The shift to remote learning during the pandemic has seriously harmed America’s schoolchildren. The end of in-person instruction last spring reduced expected learning gains by an estimated 50% in math and nearly one-third in reading. With the vast majority of schools in urban districts still closed, low-income students are losing ground they might never make up.

This underscores the need to reopen schools as quickly as possible — which, in turn, will require new funds to pay for safety measures and careful limits on activities that might spread the virus. However, even if reopening moves as quickly as prudence allows, schools will need to rely for a while yet on some degree of remote learning. It’s vital to ensure that this kind of instruction is as effective as possible.

There’s been some progress. Since the start of the

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Missouri lawmakers ask state education leaders to ‘step up’ when it comes to making sure students have internet access

JEFFERSON CITY, Mo. (KY3) – There are thousands of Missouri students attending class this fall online, either because it’s their only option, or it’s the choice their family made because of the pandemic.

Lawmakers grilled state school leaders Thursday about what they’re doing to help make sure those students have access to the internet.

“We can’t operate in a silo anymore,” said Representative Ingrid Burnett, D-Kansas City. “We can’t afford to sit here and say ‘our school leaders are doing the best they can.’ They’re not getting the kind of help and leadership that they need to do that.”

The state education department says school districts are working to address those needs.

“I know many have purchased hot spots over the last six months to try and reach more students,” said Dr. Kari Monsees, deputy commissioner of the Division of Financial and Administrative Services of DESE.

There is more money

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The Education Gap Was Shrinking Before Covid-19

(Bloomberg Opinion) — As students head back to school — virtually or in-person — parents are legitimately concerned about the effects on children of distance learning. Evidence on how children fall behind over summer breaks suggests that the harm from missing in-person instruction will be larger for low-income children, exacerbating educational gaps across socioeconomic status. A bit of good news comes from an important new analysis suggesting that, prior to the pandemic and contrary to popular perception, those gaps had been narrowing in the U.S.

From kindergarten to college, schools are balancing pandemic risk against educational need with wildly varying approaches to in-person classes, virtual instruction, mask-wearing, and keeping students in bubbles. For schools with extensive online learning, the question is how much it might weaken educational performance.

The best guide is probably what happens over summers: Researchers have documented a substantial “summer slide” while students are out of school.

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Massachusetts Development Finance Agency — Moody’s places the rating of Mass Dev. Fin. Agency Provident Commonwealth Education Resources II Issue UMASS Dartmouth Student Housing Project Bond Series 2018 under review for possible downgrade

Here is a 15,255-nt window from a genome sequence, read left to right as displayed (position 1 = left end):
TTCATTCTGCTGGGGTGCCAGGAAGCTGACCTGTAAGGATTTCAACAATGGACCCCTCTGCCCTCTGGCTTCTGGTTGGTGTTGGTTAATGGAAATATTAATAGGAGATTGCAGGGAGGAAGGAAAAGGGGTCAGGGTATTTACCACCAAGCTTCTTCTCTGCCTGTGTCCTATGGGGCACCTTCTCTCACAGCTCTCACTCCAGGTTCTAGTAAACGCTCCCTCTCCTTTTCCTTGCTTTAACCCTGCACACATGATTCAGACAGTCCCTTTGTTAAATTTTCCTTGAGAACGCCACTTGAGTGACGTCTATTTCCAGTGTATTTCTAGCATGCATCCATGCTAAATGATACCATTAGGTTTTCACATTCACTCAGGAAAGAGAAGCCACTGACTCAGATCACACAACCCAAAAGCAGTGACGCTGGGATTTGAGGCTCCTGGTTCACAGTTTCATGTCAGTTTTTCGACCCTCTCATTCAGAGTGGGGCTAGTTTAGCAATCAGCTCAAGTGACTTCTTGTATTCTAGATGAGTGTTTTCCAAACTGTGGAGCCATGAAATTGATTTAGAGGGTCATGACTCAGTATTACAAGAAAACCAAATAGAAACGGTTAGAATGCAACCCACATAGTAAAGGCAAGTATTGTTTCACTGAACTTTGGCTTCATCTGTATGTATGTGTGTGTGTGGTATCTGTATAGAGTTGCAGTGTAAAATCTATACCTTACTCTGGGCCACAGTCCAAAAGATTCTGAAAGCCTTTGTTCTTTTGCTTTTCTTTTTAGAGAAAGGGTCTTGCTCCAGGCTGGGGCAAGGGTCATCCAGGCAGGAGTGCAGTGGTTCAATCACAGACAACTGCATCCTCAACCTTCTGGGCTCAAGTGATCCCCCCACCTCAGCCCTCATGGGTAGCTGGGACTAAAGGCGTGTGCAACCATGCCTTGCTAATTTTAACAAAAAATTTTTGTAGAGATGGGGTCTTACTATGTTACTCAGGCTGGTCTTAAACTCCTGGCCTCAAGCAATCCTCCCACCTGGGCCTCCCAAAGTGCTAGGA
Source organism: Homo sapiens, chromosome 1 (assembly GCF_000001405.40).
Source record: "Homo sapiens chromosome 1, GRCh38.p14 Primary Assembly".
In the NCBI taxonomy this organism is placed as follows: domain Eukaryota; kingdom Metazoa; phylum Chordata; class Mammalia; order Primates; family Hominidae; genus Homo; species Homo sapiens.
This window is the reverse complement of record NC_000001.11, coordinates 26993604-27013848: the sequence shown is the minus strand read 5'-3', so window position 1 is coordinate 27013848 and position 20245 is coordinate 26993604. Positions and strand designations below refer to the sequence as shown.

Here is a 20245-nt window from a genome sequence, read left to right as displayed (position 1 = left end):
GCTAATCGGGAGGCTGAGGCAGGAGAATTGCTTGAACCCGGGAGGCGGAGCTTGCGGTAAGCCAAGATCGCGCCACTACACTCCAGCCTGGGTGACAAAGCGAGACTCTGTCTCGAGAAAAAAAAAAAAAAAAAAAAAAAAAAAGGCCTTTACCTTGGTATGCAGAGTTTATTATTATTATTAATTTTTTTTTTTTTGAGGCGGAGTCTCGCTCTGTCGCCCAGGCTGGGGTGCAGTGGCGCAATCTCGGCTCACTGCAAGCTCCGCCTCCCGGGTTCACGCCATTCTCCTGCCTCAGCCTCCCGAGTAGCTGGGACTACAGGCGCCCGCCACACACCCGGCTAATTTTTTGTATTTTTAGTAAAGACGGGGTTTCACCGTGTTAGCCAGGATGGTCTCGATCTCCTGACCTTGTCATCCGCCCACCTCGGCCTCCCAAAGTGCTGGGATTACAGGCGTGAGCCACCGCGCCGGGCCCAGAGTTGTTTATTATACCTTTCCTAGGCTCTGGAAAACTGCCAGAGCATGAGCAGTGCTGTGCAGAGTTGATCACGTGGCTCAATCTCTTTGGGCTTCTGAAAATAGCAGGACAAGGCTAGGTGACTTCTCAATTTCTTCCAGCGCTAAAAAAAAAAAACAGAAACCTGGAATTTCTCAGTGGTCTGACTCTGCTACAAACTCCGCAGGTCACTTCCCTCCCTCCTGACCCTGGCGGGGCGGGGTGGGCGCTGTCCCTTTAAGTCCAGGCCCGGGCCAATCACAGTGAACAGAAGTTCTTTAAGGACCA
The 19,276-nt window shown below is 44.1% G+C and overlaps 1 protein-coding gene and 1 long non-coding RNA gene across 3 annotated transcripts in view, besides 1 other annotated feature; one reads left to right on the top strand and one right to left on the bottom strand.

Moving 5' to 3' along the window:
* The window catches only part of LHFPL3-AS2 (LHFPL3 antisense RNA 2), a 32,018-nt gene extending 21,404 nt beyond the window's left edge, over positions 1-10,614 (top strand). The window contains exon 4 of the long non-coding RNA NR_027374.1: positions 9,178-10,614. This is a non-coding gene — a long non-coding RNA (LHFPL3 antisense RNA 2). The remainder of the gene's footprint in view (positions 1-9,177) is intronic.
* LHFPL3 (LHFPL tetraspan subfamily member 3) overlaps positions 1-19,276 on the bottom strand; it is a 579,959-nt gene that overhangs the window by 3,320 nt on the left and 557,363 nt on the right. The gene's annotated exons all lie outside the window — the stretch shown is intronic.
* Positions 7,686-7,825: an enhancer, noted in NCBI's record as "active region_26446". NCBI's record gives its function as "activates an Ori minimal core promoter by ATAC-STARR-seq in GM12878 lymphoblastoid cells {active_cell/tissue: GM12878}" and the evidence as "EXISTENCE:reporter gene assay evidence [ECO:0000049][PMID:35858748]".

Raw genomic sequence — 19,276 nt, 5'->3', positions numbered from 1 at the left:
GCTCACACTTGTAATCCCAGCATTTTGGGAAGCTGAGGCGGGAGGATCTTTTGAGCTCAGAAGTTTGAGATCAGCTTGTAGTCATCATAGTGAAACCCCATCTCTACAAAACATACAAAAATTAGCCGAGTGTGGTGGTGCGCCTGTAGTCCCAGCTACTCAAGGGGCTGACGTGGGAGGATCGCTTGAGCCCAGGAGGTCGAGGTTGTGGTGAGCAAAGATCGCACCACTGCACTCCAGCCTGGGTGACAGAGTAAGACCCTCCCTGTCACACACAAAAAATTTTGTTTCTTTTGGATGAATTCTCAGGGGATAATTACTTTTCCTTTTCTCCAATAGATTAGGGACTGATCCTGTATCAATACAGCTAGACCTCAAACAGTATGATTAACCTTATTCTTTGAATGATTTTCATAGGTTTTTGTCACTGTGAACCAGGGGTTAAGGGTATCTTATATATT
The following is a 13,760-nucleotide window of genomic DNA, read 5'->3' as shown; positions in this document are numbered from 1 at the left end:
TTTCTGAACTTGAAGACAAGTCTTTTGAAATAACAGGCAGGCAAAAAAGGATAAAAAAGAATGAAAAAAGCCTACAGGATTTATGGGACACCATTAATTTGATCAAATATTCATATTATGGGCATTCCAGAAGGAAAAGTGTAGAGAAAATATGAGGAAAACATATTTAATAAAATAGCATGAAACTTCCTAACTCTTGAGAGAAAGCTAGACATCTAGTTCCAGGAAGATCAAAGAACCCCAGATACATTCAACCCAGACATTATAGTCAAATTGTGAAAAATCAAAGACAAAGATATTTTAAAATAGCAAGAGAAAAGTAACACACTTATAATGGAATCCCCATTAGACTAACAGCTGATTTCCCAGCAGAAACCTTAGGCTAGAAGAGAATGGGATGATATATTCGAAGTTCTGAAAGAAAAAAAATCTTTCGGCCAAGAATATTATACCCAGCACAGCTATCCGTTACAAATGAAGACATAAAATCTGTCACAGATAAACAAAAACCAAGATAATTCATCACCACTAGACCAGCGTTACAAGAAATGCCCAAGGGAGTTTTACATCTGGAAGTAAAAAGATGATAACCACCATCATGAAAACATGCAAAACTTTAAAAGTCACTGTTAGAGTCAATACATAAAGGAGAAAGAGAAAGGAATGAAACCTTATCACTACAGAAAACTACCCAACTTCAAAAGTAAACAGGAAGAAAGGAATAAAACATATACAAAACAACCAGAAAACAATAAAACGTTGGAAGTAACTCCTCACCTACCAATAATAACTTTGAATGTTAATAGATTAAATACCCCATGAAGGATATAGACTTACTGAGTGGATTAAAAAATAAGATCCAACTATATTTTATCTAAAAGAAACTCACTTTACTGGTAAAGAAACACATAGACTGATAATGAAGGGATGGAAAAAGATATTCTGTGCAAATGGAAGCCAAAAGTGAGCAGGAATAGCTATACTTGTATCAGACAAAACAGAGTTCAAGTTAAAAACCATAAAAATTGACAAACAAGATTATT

Rating Action: Moody’s places the rating of Mass Dev. Fin. Agency Provident Commonwealth Education Resources II Issue UMASS Dartmouth Student Housing Project Bond Series 2018 under review for possible downgrade

New York, September 01, 2020 — Moody’s Investors Service, (“Moody’s”) has placed under review for possible downgrade approximately $132.185 million of outstanding Massachusetts Development Finance Agency Revenue Bonds, Provident Commonwealth Education Resources II Issue, UMASS Dartmouth Student Housing Project, Series 2018.

RATINGS RATIONALE / FACTORS THAT COULD LEAD TO AN UPGRADE OR DOWNGRADE OF THE RATING

The review for possible downgrade is based on weak housing demand evidenced by an occupancy rate of 20% for the inaugural Fall 2020 semester for the project. A total of 246 beds (of which 228 are revenue producing) have been leased out of a total of 1,210. Weak demand is driven by the shift to mostly online instruction at the affiliated university due to … Read More

UK parents take control of their children’s education as the homeschooling option becomes the answer to classroom coronavirus fears

Leo and Espen are assisted by their mother Moira as they homeschool and navigate online learning resources provided by their infant school in the village of Marsden, northern England, on March 23, 2020 

<p class=Oli Scarff/AFP via Getty Images

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Leo and Espen are assisted by their mother Moira as they homeschool and navigate online learning resources provided by their infant school in the village of Marsden, northern England, on March 23, 2020
  • Homeschooling is on the rise in the UK as uncertainties around the reopening of schools has left some parents feeling like they need to take matters into their own hands.

  • A recent poll found that 30% of UK parents were not planning to send their children back to school, of which 91% said they would continue with homeschooling for the foreseeable future.

  • Reasons for homeschooling vary, whether its fears that schools aren’t opening or because children find it easier to work from home.

  • Professional tutoring and homeschooling groups have also seen a rise in interest, with one group telling Business Insider that there’s been